Skip to content
Mar 13 / King Kaufman

Telling stories: Narrative conference highlights that most human skill

When you’re writing on a tight deadline and you’re trying to figure out how you’re going to get this fact and that opinion and the other piece of sharp, witty analysis into this mess, it’s easy to forget the bones of it.*

We’re telling stories here.’s Kristen Hare has a piece about the annual Power of Narrative conference in Boston next month. Poynter is a sponsor. The conference, a decade and a half old, is built on the idea that storytelling, one of the oldest things we humans have, will always be in style.

“Good stories are good stories,” says Adam Hochschild, co-founder of Mother Jones, to Hare in an email. “We can all learn important lessons in technique from them no matter in what medium they are told.”

Hare writes aboutone of the scheduled keynote speakers, Raney Aronson-Rath, a deputy executive producer for PBS’s “Frontline.” Aronson-Rath was 22, a young reporter in Taiwan during the handover to China:

She couldn’t get at the big political stories, though. There was a senior reporter for that. So she found another way. Aronson started spending time with a group of young Taiwanese. They’d vote for the first time, their parents never had that chance. Through them, she told the story of mainland China and Taiwan.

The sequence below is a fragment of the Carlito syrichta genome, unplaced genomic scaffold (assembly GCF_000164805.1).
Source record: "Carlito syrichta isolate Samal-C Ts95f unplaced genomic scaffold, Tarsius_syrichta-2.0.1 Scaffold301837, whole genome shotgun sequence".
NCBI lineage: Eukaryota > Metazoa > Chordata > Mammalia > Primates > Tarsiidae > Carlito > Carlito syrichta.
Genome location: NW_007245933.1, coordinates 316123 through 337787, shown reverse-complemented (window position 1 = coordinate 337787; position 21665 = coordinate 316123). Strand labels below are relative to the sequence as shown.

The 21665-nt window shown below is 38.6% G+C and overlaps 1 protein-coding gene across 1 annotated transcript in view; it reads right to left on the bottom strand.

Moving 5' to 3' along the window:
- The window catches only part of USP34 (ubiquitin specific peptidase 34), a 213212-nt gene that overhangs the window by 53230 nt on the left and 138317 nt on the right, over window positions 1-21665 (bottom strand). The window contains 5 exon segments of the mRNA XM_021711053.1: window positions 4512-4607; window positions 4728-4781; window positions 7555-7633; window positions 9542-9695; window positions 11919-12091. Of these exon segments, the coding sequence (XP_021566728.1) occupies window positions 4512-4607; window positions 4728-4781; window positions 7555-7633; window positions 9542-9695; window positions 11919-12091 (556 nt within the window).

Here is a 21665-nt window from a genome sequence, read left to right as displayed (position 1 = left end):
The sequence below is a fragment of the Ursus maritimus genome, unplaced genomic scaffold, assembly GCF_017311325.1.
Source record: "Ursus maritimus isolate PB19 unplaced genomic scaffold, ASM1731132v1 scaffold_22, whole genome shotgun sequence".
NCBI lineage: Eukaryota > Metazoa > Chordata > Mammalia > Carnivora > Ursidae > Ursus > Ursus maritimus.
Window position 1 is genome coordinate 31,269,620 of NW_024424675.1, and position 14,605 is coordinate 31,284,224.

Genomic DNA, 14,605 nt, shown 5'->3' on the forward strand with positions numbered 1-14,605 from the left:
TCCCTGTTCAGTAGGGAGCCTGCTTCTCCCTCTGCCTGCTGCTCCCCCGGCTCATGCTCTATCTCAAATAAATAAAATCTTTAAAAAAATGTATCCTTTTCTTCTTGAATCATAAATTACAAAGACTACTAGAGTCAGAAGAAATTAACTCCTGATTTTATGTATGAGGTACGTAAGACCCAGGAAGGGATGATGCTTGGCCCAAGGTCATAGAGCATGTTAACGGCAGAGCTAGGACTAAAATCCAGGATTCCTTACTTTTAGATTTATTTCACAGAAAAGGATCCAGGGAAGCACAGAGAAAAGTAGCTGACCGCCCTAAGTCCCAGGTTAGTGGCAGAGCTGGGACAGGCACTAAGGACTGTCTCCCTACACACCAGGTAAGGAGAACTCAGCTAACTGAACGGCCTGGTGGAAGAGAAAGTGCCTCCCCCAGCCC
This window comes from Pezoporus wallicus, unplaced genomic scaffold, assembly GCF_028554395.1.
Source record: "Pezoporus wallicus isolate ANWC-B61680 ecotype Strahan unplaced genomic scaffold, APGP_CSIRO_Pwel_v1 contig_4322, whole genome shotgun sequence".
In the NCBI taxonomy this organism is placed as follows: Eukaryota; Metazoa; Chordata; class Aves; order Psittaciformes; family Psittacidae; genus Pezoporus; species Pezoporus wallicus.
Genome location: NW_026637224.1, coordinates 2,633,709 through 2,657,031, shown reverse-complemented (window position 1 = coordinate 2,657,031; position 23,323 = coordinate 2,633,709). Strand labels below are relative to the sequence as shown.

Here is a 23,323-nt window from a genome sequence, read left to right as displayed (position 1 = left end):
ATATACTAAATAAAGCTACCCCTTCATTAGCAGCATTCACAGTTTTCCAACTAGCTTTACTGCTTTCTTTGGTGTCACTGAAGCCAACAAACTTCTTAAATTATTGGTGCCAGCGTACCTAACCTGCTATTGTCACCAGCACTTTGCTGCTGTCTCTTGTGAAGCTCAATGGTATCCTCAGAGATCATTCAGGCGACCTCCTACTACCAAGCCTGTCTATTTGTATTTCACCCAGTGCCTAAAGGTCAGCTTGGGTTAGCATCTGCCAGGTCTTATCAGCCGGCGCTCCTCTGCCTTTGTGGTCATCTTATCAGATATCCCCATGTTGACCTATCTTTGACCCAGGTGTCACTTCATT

Before then, it never occurred to Aronson that she could tell a story about real people that would resonate beyond just those people and their lives. But it did.

Telling stories well is a huge part of engaging an audience. I was struck recently on a visit to the Walt Disney Family Museum in San Francisco by snippets of interviews with Walt Disney that appear on screens throughout the exhibits.

Disney is remembered as an innovator in animation, TV, movies and theme parks, and as an astute businessman. But just listening to him talk, off the cuff, to one interviewer or another about something that had happened in his boyhood or his early days in business, I kept finding myself hanging on his every word, even though the actual content of the tale meant almost nothing to me.

I really don’t care what Walt Disney’s dad did for a living when Walt was a boy. But dang! That guy could really tell a story!

I bet it’s not a coincidence that he could really draw a crowd too.

* * *

* I learned the phrase “the bones of it” from the legendary baseball broadcaster Ernie Harwell. He said that whatever stories, catch-phrases or style a baseball announcer put into the broadcast, “the bones of it is ball one, strike one.”